Proligo LLC, of Boulder, Colo., is transferring its genetic medicines business, which produces large-scale oligonucleotides for therapeutic applications, to Raylo Chemicals Inc., of Edmonton, Alberta. The facility is the GMP manufacturing operation of the fine chemicals business unit of Proligo's parent company, Degussa AG, of Dusseldorf, Germany. The transfer is targeted for Nov. 1.

Rubicon Genomics Inc., of Ann Arbor, Mich., completed its Series B round of financing to raise $3.5 million. The round was led by ARCH Development Partners, with participation from Duchossois TECnology Partners, Sloan Ventures and individual investors. Rubicon Genomics is advancing genome-wide genetic analysis with its OmniPlex technology, a strategy for amplifying, archiving and analyzing DNA to improve the diagnosis and treatment of disease. Rubicon was first funded in May 2000 and has raised $7.22 million to date.

Stanford University Medical Center, of Stanford, Calif., is starting the first placebo-controlled trial of a drug to treat kleptomania. The study will examine whether a selective serotonin reuptake inhibitor, currently on the market for depression, can reduce the urge to steal in kleptomaniacs. The study will be funded by Forest Laboratories Inc., of New York.

SurroMed Inc., of Mountain View, Calif. and Callida Genomics Inc., of Sunnyvale, Calif., entered a collaboration funded in part by a National Institute of Standards and Technology Advanced Technology Program grant. The grant supports the development of a high-throughput universal genotyping system, combining SurroMed's Nanobarcodes particles technology with Callida's universal probes technology. The companies plan to develop a system capable of rapidly scoring more than 100,000 single nucleotide polymorphisms per patient using a solution array approach.

Symyx Technologies Inc., of Santa Clara, Calif., said North Dakota State University in Fargo agreed to purchase four Symyx Discovery Tools modules. The school will use the units in the synthesis, analysis and evaluation of large numbers of polymers and coatings formulations. Financial terms were not disclosed.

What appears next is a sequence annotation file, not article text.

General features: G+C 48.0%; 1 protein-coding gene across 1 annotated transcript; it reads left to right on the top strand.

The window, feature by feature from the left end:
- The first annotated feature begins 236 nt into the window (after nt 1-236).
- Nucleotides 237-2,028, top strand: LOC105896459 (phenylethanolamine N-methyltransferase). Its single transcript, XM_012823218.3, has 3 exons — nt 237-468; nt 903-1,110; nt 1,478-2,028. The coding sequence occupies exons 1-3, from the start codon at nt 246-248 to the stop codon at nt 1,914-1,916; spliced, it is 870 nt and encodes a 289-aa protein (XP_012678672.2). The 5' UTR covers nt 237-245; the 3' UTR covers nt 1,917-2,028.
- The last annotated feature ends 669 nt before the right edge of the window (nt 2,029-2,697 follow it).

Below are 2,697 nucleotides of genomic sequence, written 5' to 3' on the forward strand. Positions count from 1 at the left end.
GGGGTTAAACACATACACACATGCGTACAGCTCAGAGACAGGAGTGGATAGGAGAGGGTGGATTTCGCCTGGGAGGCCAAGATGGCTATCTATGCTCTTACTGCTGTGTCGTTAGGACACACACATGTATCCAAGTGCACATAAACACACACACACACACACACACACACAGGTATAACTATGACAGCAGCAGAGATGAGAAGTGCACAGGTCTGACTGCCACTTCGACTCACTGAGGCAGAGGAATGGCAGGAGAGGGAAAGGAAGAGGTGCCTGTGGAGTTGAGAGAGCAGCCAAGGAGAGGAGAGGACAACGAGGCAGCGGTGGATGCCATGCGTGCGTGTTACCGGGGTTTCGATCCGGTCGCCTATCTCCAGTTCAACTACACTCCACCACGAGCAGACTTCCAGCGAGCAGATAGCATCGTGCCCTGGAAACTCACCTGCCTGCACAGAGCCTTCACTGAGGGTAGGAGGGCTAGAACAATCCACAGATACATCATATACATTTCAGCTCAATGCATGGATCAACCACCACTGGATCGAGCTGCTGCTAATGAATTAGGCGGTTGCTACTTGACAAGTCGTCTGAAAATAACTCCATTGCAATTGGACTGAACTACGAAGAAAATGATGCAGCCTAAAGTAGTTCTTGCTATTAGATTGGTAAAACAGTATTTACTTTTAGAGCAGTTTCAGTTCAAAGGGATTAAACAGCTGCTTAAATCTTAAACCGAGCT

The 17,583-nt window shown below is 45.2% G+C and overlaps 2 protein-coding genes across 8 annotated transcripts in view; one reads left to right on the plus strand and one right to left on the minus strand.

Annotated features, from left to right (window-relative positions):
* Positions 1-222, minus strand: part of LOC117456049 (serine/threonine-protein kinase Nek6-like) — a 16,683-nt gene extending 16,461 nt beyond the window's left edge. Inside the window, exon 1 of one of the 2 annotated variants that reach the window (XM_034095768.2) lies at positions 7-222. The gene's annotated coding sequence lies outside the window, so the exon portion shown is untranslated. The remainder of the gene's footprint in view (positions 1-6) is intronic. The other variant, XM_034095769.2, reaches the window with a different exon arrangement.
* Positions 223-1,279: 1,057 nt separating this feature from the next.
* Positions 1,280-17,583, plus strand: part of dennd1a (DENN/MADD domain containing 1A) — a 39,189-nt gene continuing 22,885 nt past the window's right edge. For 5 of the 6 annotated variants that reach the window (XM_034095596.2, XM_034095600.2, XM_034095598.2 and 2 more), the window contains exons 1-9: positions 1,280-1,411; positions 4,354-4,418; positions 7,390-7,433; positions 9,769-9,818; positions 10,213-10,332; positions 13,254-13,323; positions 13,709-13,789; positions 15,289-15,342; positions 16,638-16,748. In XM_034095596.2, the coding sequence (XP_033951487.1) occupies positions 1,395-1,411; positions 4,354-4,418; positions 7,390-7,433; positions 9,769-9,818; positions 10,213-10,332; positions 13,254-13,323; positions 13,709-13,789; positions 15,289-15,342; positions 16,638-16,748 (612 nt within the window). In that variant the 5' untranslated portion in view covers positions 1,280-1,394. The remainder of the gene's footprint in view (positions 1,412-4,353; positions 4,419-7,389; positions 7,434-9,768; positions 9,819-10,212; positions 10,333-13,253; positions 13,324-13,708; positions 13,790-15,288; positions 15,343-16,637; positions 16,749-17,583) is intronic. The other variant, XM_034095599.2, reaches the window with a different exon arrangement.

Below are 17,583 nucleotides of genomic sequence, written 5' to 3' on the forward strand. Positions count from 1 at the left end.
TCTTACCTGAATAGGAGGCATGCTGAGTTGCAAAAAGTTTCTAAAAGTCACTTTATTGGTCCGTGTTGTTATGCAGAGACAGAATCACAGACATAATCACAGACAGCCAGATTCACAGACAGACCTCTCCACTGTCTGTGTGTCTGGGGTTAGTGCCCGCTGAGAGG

Valentis Inc., of Burlingame, Calif., said it would terminate and withdraw its previously announced tender offer to purchase 16,940 shares, or 55 percent, of its outstanding shares of Series A convertible redeemable preferred stock and 55 percent of the related outstanding common stock purchase warrants, Class A and common stock purchase warrants. Valentis said it is pursuing other options with respect to restructuring the Series A preferred stock. Valentis' stock (NASDAQ:VLTS) fell 12 cents Tuesday, or 35.3 percent, to close at 22 cents.

Viventia Biotech Inc., of Toronto, optioned a single-chain immunotoxin from the University of Zurich in Switzerland to be developed as a lead candidate for Viventia's Armed Antibodies targeted therapeutics platform. Viventia initially will develop and assess the therapeutic, VB4-845, as a treatment for head and neck cancer. VB4-845 is a humanized single-chain Pseudomonas exotoxin immunotoxin, targeting an epithelial cell-surface antigen found on most head and neck cancers. Viventia will complete all preclinical development, including antibody production in its GMP manufacturing facility, with the goal of initiating clinical trials both in Switzerland and North America in 2003.

Xenon Genetics Inc., of Vancouver, British Columbia, reported the publication of studies describing two new gene discoveries made using its platform for genetic analysis. One study, published Oct. 1, 2002, in Nature Genetics, described the discovery of a gene for a rare eye disease known as familial exudative vitreoretinopathy. In an earlier study published in the same journal in July, researchers in China and at Xenon reported the identification of a gene that is the most common cause of hereditary childhood cataracts.